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About Pietermaritzburg

Pietermaritzburg
 

Pietermaritzburg (UK /ˌptəˈmærɪtsˌbɜrɡ/;  ZuluumGungundlovu) is the capital and second largest city in the province of KwaZulu-NatalSouth Africa. It was founded in 1838, and is currently governed by the Msunduzi Local Municipality. Its Zulu name umGungundlovu is the name used for the district municipality. Pietermaritzburg is popularly called Maritzburg in English and Zulu alike, and often informally abbreviated to PMB. It is a regionally important industrial hub, producing aluminium, timber and dairy products. It is home to many schools and tertiary education institutions, including a campus of the University of KwaZulu-Natal. It had a population of 228,549 in 1991; the estimated current population is around 500,000 (including neighbouring townships) and has one of the largest populations of Indian South Africans in South Africa.


Pietermaritzburg
 
Downtown Pietermaritzburg as seen from Chase Valley
Downtown Pietermaritzburg as seen from Chase Valley
Nickname(s): PMB, Maritzburg
Pietermaritzburg is located in South Africa
Pietermaritzburg
 Pietermaritzburg shown within South Africa
Coordinates: 29°37′S 30°23′E



History

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The city was originally founded by the Voortrekkers, following the defeat of Dingane at the Battle of Blood River, and was the capital of the short-lived Boer republicNataliaBritain took over Pietermaritzburg in 1843 and it became the seat of the Natal Colony's administration with the first lieutenant-governor, Martin West, making it his home. Fort Napier, named after the governor of the Cape Colony, Sir George Thomas Napier, was built to house a garrison. In 1893 Natal received responsibility for their own government and an assembly building was built along with the city hall. In 1910, when the Union of South Africa was formed, Natal became a province of the union, and Pietermaritzburg remained the capital.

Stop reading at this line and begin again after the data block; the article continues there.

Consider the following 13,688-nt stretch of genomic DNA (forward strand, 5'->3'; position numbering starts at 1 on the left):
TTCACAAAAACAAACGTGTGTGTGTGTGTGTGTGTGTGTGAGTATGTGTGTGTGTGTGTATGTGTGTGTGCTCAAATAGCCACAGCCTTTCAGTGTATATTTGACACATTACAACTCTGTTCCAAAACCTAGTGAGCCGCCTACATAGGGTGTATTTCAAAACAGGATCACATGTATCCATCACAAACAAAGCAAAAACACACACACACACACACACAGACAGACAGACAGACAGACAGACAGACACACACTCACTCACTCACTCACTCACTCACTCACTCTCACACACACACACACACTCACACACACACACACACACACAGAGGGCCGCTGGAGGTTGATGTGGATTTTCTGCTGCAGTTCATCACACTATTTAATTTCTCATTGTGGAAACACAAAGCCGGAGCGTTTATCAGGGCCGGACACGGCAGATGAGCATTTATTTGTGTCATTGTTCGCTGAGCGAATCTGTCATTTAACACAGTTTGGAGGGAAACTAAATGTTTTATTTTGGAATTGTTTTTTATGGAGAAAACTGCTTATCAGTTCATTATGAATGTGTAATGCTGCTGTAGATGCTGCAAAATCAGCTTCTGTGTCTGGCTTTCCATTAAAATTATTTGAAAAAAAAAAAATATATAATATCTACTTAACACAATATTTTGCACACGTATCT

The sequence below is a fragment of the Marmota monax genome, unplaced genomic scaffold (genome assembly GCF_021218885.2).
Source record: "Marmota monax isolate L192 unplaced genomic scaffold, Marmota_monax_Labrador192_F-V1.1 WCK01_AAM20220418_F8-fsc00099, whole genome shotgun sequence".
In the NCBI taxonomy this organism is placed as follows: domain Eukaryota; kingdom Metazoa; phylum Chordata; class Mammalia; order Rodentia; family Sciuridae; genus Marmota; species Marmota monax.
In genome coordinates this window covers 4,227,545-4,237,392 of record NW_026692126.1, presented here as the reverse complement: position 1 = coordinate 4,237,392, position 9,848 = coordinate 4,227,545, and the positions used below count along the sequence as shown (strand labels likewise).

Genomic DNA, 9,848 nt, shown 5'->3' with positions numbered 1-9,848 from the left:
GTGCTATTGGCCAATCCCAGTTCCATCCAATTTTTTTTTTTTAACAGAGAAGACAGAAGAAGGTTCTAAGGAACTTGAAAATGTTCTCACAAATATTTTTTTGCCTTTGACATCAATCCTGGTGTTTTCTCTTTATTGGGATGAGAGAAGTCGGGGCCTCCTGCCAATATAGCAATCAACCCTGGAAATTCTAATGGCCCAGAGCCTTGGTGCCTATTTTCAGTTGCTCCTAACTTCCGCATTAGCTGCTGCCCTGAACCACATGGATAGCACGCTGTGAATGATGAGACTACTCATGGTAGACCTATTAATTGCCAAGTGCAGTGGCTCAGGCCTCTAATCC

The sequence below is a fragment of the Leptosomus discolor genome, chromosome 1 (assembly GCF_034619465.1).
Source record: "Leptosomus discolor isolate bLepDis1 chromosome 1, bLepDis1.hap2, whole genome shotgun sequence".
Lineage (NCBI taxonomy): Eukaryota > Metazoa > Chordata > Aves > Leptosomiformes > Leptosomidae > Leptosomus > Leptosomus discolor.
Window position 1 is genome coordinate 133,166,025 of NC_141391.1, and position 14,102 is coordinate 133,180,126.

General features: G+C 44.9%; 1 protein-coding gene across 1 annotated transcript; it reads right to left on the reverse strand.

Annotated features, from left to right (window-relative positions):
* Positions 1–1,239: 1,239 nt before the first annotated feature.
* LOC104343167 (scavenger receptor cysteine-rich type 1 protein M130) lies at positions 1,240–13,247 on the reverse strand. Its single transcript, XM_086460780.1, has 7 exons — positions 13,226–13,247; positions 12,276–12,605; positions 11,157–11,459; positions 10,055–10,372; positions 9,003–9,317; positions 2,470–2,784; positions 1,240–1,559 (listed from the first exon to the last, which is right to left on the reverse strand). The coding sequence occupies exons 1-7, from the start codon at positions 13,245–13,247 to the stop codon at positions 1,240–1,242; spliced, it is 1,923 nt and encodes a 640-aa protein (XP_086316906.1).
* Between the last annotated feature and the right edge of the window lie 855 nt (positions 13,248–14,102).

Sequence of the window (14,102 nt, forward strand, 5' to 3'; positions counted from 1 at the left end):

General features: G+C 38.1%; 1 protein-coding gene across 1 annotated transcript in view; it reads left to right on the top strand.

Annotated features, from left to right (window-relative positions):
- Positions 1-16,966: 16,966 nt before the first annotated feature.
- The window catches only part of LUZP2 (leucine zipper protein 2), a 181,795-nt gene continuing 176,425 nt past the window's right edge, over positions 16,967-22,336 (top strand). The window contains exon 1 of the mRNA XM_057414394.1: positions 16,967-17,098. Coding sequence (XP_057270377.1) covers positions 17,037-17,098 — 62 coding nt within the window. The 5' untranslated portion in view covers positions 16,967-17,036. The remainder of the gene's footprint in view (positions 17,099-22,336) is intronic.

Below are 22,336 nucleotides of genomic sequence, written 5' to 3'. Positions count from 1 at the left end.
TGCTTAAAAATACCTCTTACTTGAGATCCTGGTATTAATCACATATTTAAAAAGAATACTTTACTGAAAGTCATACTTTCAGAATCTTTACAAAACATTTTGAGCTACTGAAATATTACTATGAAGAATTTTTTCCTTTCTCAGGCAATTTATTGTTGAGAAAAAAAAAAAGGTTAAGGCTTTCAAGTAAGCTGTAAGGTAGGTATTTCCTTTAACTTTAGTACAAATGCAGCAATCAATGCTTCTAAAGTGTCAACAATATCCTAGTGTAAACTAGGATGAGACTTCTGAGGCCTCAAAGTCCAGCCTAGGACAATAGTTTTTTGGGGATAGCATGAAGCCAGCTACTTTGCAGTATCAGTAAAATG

Name


 
A view of Church Street in central Pietermaritzburg, c. 1900.

 
 

There exist two interpretations about the origin of the city's name. One is that it was named after Piet Retief and Gert (Gerrit) Maritz, two famous Voortrekker leaders. The other is that it was originally named after Piet Retief alone, since his full name was Pieter Maurits Retief. In this interpretation the original name was "Pieter Maurits Burg", later transliterated to the current name (Jenkins, 1971:11).

Retief in fact never reached Pietermaritzburg and was killed by Dingane, successor to Shaka, king of the Zulus. Maritz died of illness on 23 September 1838 near the present-day town of Estcourt, some hundreds of kilometres northwest of Pietermaritzburg. This was after the battle with the Zulus at Bloukranz, and Maritz did not ever reach the Pietermaritzburg area. In 1938, however, the city announced officially that the second element Maritz should also honour Gert Maritz.